Satellite Navigation devices are very popular among motorists in the UK because of their ease of use. Drivers are able to jump into their car, enter their desired destination and set off, leaving the Sat Nav to direct them with turn-by-turn instructions at junctions and roundabouts, on to the final location.
At the core of the satellite navigation unit is NAVSTAR also known as GPS (Global Positioning System) established by the United States Military in the 1970s to enable soliders to know their exact location anywhere in the world, as well as to improve the accuracy of missiles. In 1994 President Bill Clinton felt that GPS could be used for civilian purposes as well as for the military, and so he opened GPS up to the public free of charge. Since then a number of different devices and uses have appeared for private and commercial use.
Sat Navs use GPS to determine their location within a few metres anywhere on the planet whether on land, sea or air. Satellite Navigation units will normally use this information to display the current location on a digital map using the corresponding longitude and latitude so the user can clearly and visually see their location. When you have programmed a route into the device it will typically highlight the roads and show the path you will need to take as well as giving verbal instructions for example "take the next left" and "take the third exit on the roundabout".
Most of the Satellite Navigation devices on the market today will use one of the two leading digital mapping solutions, Navteq or Teleatlas and have options of either 2D or 3D map display. Other features normally found on sat navs are options for Day and Night mode which will reduce the colours to make it less intrusive during darker road conditions, and the ability to select a Place of Interest (POI) from a built-in list of attractions, and useful locations such as petrol stations and hotels.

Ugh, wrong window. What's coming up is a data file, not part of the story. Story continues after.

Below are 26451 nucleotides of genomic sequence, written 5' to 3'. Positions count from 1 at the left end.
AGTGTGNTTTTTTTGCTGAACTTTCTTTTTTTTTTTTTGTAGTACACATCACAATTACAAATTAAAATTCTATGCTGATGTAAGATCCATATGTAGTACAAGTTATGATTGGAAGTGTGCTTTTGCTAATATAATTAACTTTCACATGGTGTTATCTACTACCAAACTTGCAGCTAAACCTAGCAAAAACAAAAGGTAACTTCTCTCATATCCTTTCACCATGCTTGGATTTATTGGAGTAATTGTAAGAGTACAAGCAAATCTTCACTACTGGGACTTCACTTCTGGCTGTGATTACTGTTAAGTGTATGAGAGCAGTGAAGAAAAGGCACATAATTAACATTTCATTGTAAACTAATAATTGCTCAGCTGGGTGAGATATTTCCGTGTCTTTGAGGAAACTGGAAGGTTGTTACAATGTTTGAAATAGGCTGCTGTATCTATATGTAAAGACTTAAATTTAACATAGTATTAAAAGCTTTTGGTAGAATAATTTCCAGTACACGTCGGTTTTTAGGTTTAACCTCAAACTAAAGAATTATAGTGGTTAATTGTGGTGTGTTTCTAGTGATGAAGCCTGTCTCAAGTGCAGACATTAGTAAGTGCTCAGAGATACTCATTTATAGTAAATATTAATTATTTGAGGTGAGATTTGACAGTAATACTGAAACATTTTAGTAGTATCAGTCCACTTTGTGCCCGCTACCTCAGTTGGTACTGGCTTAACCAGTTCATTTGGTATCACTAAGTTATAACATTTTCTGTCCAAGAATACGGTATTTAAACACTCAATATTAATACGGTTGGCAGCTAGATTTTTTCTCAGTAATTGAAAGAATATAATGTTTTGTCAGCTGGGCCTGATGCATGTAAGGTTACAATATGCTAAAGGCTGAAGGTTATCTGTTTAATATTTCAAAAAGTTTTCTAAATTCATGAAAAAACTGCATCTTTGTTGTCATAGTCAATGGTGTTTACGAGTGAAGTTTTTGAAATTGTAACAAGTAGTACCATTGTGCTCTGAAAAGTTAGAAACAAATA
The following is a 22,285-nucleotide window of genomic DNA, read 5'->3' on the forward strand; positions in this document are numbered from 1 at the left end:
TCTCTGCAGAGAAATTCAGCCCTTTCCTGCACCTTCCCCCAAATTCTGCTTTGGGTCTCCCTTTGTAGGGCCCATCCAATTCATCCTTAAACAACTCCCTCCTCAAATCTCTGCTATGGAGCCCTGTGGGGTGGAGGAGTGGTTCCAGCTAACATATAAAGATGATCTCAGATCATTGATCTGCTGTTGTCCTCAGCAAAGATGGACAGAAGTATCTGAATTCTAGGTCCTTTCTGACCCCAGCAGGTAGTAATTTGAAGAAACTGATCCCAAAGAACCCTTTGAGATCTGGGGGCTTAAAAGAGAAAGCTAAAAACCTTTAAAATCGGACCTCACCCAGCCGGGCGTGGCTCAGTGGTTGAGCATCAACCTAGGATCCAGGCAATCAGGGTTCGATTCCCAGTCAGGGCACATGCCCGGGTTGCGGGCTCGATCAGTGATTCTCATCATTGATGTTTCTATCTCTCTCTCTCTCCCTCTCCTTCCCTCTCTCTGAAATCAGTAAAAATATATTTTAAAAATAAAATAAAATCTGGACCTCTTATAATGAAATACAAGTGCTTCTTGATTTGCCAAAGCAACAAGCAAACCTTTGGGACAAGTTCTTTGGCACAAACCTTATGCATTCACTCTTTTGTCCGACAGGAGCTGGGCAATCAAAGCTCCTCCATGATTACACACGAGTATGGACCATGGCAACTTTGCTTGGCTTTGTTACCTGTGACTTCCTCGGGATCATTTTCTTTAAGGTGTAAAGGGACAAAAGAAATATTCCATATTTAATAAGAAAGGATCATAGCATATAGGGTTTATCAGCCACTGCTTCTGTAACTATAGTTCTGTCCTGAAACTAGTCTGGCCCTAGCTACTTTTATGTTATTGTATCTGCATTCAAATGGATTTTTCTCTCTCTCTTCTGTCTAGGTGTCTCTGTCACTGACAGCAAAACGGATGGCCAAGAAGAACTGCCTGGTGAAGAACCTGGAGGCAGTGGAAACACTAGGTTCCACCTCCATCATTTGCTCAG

Satellite Navigators are becoming popular in other areas such as the aviation industry, mostly for light aircraft pilots, and Marine industry for sailors to navigate channels in their personal pleasure crafts. Products such as the Road Angel Adventurer 7000 allow the user to load CAA Aviation Charts and Maptech Marine Charts as well as the Ordnance Survey Landranger maps covering all of the national parks. Other devices such as the Snooper Truckmate Pro S8000 have versions specially designed for Commercial Vehicles such as lorries which warn of low bridges and change speed limits for those of heavy goods vehicles.
There are some people who have criticised Satellite Navigators for taking people down unsuitable roads, such as taking lorry drivers through small villages. There is also the argument that Sat Navs could distract the drivers attention away from the road in a similar way to mobile phones and thus cause the driver to have an accident.
Because Satellite Navigation has become so popular all over the world, many countries are not happy about being so dependent on the USA and their NAVSTAR system, and so there are a number of countries currently planning and developing their own alternative systems. The European Union is planning a GPS version named Galileo which is due to be ready after 2012, the receivers are expected to be compatible with both Galileo and GPS. China is currently planning to expand their regional system into a global system. China is said to be in talks with the EU about joining the Galileo project.